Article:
A high level overview of the whole company, products, and mission.
BioShield's product range, and the science behind how it works.
Information about the company's philosophy and leadership.
Self-explanatory: the contact form for customers to get in touch.
I built the wireframes using a wireframing UI kit. I had a few reasons for doing this:
I was only dealing with high level placement and organization, so I didn't need anything very detailed.
I wanted to save time and budget for my client, so I avoided creating components from scratch.
I knew I would be working within Wix's component system, and didn't want to overly customize elements before I knew what I'd be capable of on the finished site.
First and foremost, I wanted to make sure each page used a strong hero image that grabbed attention and had a clear, concise overview and call to action. It was important to me that users knew what the page was about quickly, and were invited to learn more by scrolling further through the page.
The product page consisted of two main sections, general product information and the scientific information regarding the efficacy of silver nanoparticles. I originally opted for a more condensed, symmetrical layout, but you'll see in a later section that this changed later. I also wanted to make sure there was plenty of breathing room on the page, and to break up the text-heavy sections with visual elements.
BioShield takes a strong stance on what they call their Safe Environment Strategy, meaning that BioShield products are just one part of the plan to reopen commercial spaces safely. The highlight of the Company page was an easily accessible, visual forward explanation of the Strategy.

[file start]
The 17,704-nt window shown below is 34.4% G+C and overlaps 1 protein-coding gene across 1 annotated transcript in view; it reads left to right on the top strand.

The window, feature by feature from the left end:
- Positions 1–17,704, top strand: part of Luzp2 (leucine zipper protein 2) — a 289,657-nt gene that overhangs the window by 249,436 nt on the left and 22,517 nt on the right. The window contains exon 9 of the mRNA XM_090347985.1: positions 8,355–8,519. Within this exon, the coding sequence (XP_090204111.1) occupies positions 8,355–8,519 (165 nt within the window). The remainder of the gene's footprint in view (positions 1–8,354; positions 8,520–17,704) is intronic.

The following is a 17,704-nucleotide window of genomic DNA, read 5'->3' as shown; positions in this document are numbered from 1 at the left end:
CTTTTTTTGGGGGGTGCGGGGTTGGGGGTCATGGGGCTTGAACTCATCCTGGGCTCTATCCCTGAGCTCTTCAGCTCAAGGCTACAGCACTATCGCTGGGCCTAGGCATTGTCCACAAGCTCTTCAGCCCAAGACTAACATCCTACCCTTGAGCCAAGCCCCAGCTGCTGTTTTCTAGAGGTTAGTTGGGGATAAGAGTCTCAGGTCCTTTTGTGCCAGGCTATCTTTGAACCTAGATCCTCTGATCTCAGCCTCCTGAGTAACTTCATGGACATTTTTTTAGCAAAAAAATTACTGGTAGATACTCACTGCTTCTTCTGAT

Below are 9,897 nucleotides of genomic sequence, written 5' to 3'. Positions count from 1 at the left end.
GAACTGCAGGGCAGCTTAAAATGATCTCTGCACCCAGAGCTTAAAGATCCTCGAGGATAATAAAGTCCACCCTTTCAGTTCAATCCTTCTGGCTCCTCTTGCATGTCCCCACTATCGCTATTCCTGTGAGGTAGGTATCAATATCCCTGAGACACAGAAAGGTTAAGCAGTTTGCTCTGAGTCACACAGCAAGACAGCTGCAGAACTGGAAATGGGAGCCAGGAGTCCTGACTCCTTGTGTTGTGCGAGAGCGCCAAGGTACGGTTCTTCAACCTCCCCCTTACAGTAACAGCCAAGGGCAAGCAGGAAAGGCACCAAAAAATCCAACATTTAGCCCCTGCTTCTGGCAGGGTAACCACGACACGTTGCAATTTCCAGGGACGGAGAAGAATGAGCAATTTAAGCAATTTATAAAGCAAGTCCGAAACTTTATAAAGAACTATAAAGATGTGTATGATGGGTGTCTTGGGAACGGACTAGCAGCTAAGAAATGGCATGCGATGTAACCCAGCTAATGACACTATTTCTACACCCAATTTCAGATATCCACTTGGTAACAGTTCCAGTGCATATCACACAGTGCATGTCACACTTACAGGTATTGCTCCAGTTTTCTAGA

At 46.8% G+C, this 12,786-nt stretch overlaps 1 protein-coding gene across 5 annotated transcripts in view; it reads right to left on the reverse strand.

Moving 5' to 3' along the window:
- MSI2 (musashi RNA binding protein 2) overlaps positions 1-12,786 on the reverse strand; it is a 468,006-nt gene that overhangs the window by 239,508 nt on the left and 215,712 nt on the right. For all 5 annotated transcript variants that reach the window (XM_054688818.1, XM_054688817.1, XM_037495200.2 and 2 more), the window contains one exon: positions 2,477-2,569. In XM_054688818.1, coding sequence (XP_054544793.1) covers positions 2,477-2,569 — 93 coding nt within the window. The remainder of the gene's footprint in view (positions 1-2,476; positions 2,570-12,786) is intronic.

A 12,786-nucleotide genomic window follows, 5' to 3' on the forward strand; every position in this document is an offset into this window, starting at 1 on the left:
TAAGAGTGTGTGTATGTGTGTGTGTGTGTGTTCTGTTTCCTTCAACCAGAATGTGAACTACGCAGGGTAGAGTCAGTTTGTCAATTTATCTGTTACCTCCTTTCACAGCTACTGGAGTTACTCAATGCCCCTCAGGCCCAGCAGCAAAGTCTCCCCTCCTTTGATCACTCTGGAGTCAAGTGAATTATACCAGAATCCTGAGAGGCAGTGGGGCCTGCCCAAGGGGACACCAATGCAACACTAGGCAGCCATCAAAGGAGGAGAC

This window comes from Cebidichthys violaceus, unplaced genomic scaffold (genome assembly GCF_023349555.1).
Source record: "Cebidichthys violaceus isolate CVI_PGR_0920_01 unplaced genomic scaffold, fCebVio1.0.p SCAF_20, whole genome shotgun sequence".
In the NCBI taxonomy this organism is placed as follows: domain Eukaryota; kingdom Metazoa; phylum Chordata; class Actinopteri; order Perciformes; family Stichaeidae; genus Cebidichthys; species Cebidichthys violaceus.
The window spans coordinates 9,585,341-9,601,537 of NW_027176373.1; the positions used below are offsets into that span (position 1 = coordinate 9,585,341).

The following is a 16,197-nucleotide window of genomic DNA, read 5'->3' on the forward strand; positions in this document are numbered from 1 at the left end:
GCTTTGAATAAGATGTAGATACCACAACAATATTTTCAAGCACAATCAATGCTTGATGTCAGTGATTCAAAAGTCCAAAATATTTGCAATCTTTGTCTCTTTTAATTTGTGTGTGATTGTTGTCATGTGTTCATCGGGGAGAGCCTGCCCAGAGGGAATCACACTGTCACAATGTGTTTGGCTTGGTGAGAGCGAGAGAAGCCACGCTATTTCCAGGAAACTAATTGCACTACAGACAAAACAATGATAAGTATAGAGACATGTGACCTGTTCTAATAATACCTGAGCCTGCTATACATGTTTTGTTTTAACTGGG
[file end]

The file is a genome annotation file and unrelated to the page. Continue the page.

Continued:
If you're interested in seeing the complete wireframes, you can download them as a PDF using the button above.
Branding & High Fidelity Design
Bringing Ideas to Life
Images & Branding: For the brand identity, I wanted to emphasize BioShield's core values, which I learned about through discovery sessions with my client. These boiled down to the ideas of professionalism, scientific soundness, and helpfulness.
Because BioShield is such a new company, and many of their products are invisible, I relied heavily on stock imagery, that I found through Wix, Adobe Stock, and Unsplash.
One of the mood boards I created using stock images.
I then used these images as the basis for the color story for the site.
Another important aspect of the BioShield brand is that their products have been scientifically tested, and are proven safe and effective. As a not-very-scientific person myself, I consulted with a microbiologist (and my friend) to make sense of the research studies that BioShield conducted, and the literature about Silver Nanoparticles. I used this information to create several graphs showing the efficacy of BioShield's products.
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Check out the finished site
Testing & Conclusions
Where do we go from here?
Overall, I'm very pleased with the design and functionality of the BioShield site. Of course, if I had the opportunity to follow the UX Design process to a T, I would have conducted usability tests and more iterations on the design. However, the client and I both agreed that the site met the brief, and they were eager to get the site published.
Fortunately, when I published the site and posted about it on LinkedIn, several members of my network reached out to me with feedback. Below, I've identified some known issues and next steps from this feedback.
After completing the project and handing it off to BioShield, they decided to re-hire me to continue doing more work for them. In particular, I will be building out a new page on the BioShield website for their Safe Schools campaign, and I will be working on the site for their parent company, Chainable Corp. I'm grateful and proud to have work that I've designed out in the world, and excited to continue working with such a great organization.